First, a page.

Missoula, Montana -- It's a rare independent film -- any film -- that lights one's fire for action. Films entertain, nudge our thoughts, slam our feelings, outrage us, yet films rarely stampede us into doing something. Be warned, Gasland is a rare film.
Stripped to its essence, this extraordinary documentary tells the old story about the abuse of power... the powerful screwing the non-powerful ... the rich buying favor that costs the poor dearly.... An old story told in an infinite variety of ways, but always with the same old greed.
The drilling for natural gas in America -- mostly in the West and the South, although now exploding in much of the country -- uses a technique called "fracking." Invented by Haliburton -- remember that gang? -- fracking pumps huge amounts of water saturated with more than 500 chemicals into the ground to release the natural gas. Gasland addresses is fracking safe? You want to guess?
Back to Haliburton, to a former president of Haliburton, Dick Cheney. As Vice-President, Tricky Dick II (the original was Tricky Dick Nixon) spearheaded through Congress an exemption to the clean air and safe drinking laws when drilling for natural gas. You know, because of the energy crisis and national security and Haliburton's need to rake in an obscene amount of money -- the same patriotic Haliburton that moved it's headquarters out of the United States to the Middle East. For the same reason, to rake in even more money.
With our environmental laws bagged by Cheney, the Environmental Protection Agency has been unable to investigate and the American public is mostly clueless about all those chemicals being pumped into the ground near their drinking wells and in the air they are breathing. What chemicals? How many? What chemical cocktails? What are the effects? Don't look to the EPA , no potential law is being broken because there is no law to break.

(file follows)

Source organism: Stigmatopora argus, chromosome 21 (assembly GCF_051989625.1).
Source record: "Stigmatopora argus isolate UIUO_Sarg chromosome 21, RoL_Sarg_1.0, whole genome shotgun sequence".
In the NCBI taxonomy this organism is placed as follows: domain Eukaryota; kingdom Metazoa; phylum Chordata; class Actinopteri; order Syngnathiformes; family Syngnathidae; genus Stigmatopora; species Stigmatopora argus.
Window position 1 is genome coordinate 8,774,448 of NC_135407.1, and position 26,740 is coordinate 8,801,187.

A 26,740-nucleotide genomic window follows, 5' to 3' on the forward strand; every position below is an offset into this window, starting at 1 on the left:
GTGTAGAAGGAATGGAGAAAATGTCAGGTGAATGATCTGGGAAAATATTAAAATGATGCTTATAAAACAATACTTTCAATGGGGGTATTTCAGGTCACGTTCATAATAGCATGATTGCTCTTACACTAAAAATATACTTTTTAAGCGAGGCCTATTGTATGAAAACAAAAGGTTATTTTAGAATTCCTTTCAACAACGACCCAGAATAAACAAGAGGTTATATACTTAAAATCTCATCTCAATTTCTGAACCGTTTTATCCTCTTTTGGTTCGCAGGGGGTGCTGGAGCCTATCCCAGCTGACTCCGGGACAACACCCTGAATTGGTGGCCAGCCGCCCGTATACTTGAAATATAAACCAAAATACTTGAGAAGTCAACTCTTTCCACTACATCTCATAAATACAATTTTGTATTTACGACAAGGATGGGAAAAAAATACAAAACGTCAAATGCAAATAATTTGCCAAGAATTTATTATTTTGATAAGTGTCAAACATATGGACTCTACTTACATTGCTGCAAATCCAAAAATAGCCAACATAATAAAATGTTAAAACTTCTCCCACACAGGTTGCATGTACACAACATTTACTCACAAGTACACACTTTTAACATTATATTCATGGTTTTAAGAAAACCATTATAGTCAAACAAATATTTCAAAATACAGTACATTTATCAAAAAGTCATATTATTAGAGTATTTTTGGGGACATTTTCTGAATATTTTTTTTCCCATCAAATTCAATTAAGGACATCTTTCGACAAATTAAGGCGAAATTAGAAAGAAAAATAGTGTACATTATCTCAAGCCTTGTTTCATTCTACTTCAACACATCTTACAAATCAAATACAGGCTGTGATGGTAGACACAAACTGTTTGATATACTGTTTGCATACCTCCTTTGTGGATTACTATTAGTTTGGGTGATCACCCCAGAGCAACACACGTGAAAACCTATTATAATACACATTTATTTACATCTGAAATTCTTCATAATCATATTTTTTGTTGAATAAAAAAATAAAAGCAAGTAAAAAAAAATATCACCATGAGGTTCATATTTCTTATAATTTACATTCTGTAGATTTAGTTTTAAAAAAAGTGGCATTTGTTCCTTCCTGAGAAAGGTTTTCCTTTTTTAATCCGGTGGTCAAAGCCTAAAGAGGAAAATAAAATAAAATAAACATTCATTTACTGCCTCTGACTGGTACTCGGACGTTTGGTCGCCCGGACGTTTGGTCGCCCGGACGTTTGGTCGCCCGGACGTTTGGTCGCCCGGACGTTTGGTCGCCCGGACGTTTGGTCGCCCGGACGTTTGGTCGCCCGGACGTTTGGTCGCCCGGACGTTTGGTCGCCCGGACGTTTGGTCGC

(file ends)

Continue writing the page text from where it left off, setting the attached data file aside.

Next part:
Enter Josh Fox, an easy-going man with probably too much time on his hands and too many questions in his head. Living in the Pocono Mountains of Pennsylvanian, Fox was initially overjoyed with the prospect of selling his property's drilling rights to a natural gas company and earning himself a cool $100,000. But the Fox soon turned suspicious. It's his nature. So he jumps into his car and with a third-rate video camera takes off on a 24-state journey to uncover the truth about our natural gas drilling boom. You see, Tricky Dick II was not able to outlaw the Fox.
Gasland -- at the Sundance Film Festival it won "The Special Jury Price for Documentary" -- takes us into the homes and backyards of those whose well water and creeks and lakes and air are being affected by the nasty onslaught of deadly chemicals from natural gas drilling. We see water that can be lit on fire right out of the faucet. We hear from chronically ill residents, all with the same mysterious symptoms, that live next to drilling areas in disparate locations. We feast our eyes on a slew of huge pools of toxic wastes and dead animals -- it's an ugly, deadly mess.
"If men were angles," Thomas Jefferson wrote, "no government would be necessary." We know people are not angels, and people in corporations are even less angelic -- sometimes downright evil! Yet, we don't have a government that enforces our environmental laws. Actually, we don't even have some of the laws since Cheney and Congress did their vile two-step.
On his journey, Josh Fox interviews regular Americans from cowboys to a mayor of a small town in Texas to working class men and women. His relaxed, even humorous style is a perfect balance to the ghastly damage being done to the environment and people. Although not the best shot film -- the man really needs a better camera -- Gasland just might be the best film of the year. And it just might take you from outrage right into the fire of action.
See the film! Then get to work!
Note: It was just announced here at the Big Sky Documentary Film Festival that Gasland has won "The Artistic Vision for Best Feature."